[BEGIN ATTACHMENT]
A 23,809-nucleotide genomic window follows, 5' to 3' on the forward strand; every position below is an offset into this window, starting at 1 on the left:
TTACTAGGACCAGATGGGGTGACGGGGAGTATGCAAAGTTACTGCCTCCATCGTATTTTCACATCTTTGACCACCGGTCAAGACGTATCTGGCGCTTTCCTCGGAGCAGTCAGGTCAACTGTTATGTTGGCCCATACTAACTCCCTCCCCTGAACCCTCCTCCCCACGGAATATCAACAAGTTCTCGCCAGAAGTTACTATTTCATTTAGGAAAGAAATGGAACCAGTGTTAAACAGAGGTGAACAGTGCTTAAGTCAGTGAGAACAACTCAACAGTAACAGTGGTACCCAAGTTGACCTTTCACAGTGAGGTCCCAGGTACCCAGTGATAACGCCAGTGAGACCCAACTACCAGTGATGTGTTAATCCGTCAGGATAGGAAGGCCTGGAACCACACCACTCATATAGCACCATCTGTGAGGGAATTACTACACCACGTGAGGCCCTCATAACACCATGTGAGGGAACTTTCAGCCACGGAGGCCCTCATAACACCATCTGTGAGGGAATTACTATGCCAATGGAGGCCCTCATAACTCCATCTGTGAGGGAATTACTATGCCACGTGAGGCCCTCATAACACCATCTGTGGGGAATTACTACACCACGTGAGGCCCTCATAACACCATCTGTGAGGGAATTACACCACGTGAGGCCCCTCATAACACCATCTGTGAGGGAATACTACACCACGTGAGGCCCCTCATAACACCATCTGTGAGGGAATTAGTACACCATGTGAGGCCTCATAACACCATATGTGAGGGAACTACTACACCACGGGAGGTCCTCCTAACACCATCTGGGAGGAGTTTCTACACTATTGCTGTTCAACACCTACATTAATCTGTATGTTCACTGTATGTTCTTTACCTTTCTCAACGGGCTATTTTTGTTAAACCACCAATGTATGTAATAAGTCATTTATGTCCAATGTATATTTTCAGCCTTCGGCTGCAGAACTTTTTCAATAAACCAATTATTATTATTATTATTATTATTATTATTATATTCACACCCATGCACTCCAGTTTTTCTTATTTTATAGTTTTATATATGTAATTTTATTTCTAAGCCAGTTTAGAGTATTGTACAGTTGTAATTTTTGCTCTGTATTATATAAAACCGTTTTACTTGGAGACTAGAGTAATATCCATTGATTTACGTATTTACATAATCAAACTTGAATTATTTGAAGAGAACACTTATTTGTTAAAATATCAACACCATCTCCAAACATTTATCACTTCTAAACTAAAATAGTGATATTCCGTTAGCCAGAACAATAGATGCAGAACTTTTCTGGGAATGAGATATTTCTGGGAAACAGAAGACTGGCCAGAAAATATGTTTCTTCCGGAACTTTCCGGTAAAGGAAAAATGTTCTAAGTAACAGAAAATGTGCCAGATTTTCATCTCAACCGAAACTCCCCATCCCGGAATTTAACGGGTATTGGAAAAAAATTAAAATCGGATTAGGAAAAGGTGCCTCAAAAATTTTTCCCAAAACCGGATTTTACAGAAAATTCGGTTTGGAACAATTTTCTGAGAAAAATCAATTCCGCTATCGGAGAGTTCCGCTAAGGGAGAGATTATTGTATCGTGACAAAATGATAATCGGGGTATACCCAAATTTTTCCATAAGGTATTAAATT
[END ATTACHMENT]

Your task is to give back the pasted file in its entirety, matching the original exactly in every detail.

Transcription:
A 23,809-nucleotide genomic window follows, 5' to 3' on the forward strand; every position below is an offset into this window, starting at 1 on the left:
TTACTAGGACCAGATGGGGTGACGGGGAGTATGCAAAGTTACTGCCTCCATCGTATTTTCACATCTTTGACCACCGGTCAAGACGTATCTGGCGCTTTCCTCGGAGCAGTCAGGTCAACTGTTATGTTGGCCCATACTAACTCCCTCCCCTGAACCCTCCTCCCCACGGAATATCAACAAGTTCTCGCCAGAAGTTACTATTTCATTTAGGAAAGAAATGGAACCAGTGTTAAACAGAGGTGAACAGTGCTTAAGTCAGTGAGAACAACTCAACAGTAACAGTGGTACCCAAGTTGACCTTTCACAGTGAGGTCCCAGGTACCCAGTGATAACGCCAGTGAGACCCAACTACCAGTGATGTGTTAATCCGTCAGGATAGGAAGGCCTGGAACCACACCACTCATATAGCACCATCTGTGAGGGAATTACTACACCACGTGAGGCCCTCATAACACCATGTGAGGGAACTTTCAGCCACGGAGGCCCTCATAACACCATCTGTGAGGGAATTACTATGCCAATGGAGGCCCTCATAACTCCATCTGTGAGGGAATTACTATGCCACGTGAGGCCCTCATAACACCATCTGTGGGGAATTACTACACCACGTGAGGCCCTCATAACACCATCTGTGAGGGAATTACACCACGTGAGGCCCCTCATAACACCATCTGTGAGGGAATACTACACCACGTGAGGCCCCTCATAACACCATCTGTGAGGGAATTAGTACACCATGTGAGGCCTCATAACACCATATGTGAGGGAACTACTACACCACGGGAGGTCCTCCTAACACCATCTGGGAGGAGTTTCTACACTATTGCTGTTCAACACCTACATTAATCTGTATGTTCACTGTATGTTCTTTACCTTTCTCAACGGGCTATTTTTGTTAAACCACCAATGTATGTAATAAGTCATTTATGTCCAATGTATATTTTCAGCCTTCGGCTGCAGAACTTTTTCAATAAACCAATTATTATTATTATTATTATTATTATTATTATATTCACACCCATGCACTCCAGTTTTTCTTATTTTATAGTTTTATATATGTAATTTTATTTCTAAGCCAGTTTAGAGTATTGTACAGTTGTAATTTTTGCTCTGTATTATATAAAACCGTTTTACTTGGAGACTAGAGTAATATCCATTGATTTACGTATTTACATAATCAAACTTGAATTATTTGAAGAGAACACTTATTTGTTAAAATATCAACACCATCTCCAAACATTTATCACTTCTAAACTAAAATAGTGATATTCCGTTAGCCAGAACAATAGATGCAGAACTTTTCTGGGAATGAGATATTTCTGGGAAACAGAAGACTGGCCAGAAAATATGTTTCTTCCGGAACTTTCCGGTAAAGGAAAAATGTTCTAAGTAACAGAAAATGTGCCAGATTTTCATCTCAACCGAAACTCCCCATCCCGGAATTTAACGGGTATTGGAAAAAAATTAAAATCGGATTAGGAAAAGGTGCCTCAAAAATTTTTCCCAAAACCGGATTTTACAGAAAATTCGGTTTGGAACAATTTTCTGAGAAAAATCAATTCCGCTATCGGAGAGTTCCGCTAAGGGAGAGATTATTGTATCGTGACAAAATGATAATCGGGGTATACCCAAATTTTTCCATAAGGTATTAAATT